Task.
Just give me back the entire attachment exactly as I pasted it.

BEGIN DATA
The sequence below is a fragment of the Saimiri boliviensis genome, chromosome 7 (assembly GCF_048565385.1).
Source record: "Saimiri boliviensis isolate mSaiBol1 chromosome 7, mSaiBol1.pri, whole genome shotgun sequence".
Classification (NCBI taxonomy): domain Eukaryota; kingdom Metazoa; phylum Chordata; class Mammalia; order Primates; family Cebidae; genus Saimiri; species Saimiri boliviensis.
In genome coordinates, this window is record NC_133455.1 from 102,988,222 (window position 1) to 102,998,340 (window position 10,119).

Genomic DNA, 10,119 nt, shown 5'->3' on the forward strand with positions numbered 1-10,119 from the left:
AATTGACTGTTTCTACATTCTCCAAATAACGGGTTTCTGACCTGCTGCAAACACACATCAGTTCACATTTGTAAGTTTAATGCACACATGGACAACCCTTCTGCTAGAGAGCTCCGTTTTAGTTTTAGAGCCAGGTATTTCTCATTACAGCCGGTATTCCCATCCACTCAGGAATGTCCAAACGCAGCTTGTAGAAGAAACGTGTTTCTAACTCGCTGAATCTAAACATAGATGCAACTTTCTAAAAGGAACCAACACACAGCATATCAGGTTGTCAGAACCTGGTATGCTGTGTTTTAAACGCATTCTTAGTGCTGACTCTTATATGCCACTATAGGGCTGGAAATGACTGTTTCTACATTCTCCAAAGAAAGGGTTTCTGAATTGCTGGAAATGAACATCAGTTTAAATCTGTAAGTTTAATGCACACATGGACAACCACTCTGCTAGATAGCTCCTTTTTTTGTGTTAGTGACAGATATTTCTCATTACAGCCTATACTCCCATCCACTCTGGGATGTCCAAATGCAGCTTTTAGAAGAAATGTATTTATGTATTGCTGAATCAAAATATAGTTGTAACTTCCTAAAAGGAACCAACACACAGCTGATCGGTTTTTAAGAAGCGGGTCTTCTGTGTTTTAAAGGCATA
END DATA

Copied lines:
The sequence below is a fragment of the Saimiri boliviensis genome, chromosome 7 (assembly GCF_048565385.1).
Source record: "Saimiri boliviensis isolate mSaiBol1 chromosome 7, mSaiBol1.pri, whole genome shotgun sequence".
Classification (NCBI taxonomy): domain Eukaryota; kingdom Metazoa; phylum Chordata; class Mammalia; order Primates; family Cebidae; genus Saimiri; species Saimiri boliviensis.
In genome coordinates, this window is record NC_133455.1 from 102,988,222 (window position 1) to 102,998,340 (window position 10,119).

Genomic DNA, 10,119 nt, shown 5'->3' on the forward strand with positions numbered 1-10,119 from the left:
AATTGACTGTTTCTACATTCTCCAAATAACGGGTTTCTGACCTGCTGCAAACACACATCAGTTCACATTTGTAAGTTTAATGCACACATGGACAACCCTTCTGCTAGAGAGCTCCGTTTTAGTTTTAGAGCCAGGTATTTCTCATTACAGCCGGTATTCCCATCCACTCAGGAATGTCCAAACGCAGCTTGTAGAAGAAACGTGTTTCTAACTCGCTGAATCTAAACATAGATGCAACTTTCTAAAAGGAACCAACACACAGCATATCAGGTTGTCAGAACCTGGTATGCTGTGTTTTAAACGCATTCTTAGTGCTGACTCTTATATGCCACTATAGGGCTGGAAATGACTGTTTCTACATTCTCCAAAGAAAGGGTTTCTGAATTGCTGGAAATGAACATCAGTTTAAATCTGTAAGTTTAATGCACACATGGACAACCACTCTGCTAGATAGCTCCTTTTTTTGTGTTAGTGACAGATATTTCTCATTACAGCCTATACTCCCATCCACTCTGGGATGTCCAAATGCAGCTTTTAGAAGAAATGTATTTATGTATTGCTGAATCAAAATATAGTTGTAACTTCCTAAAAGGAACCAACACACAGCTGATCGGTTTTTAAGAAGCGGGTCTTCTGTGTTTTAAAGGCATA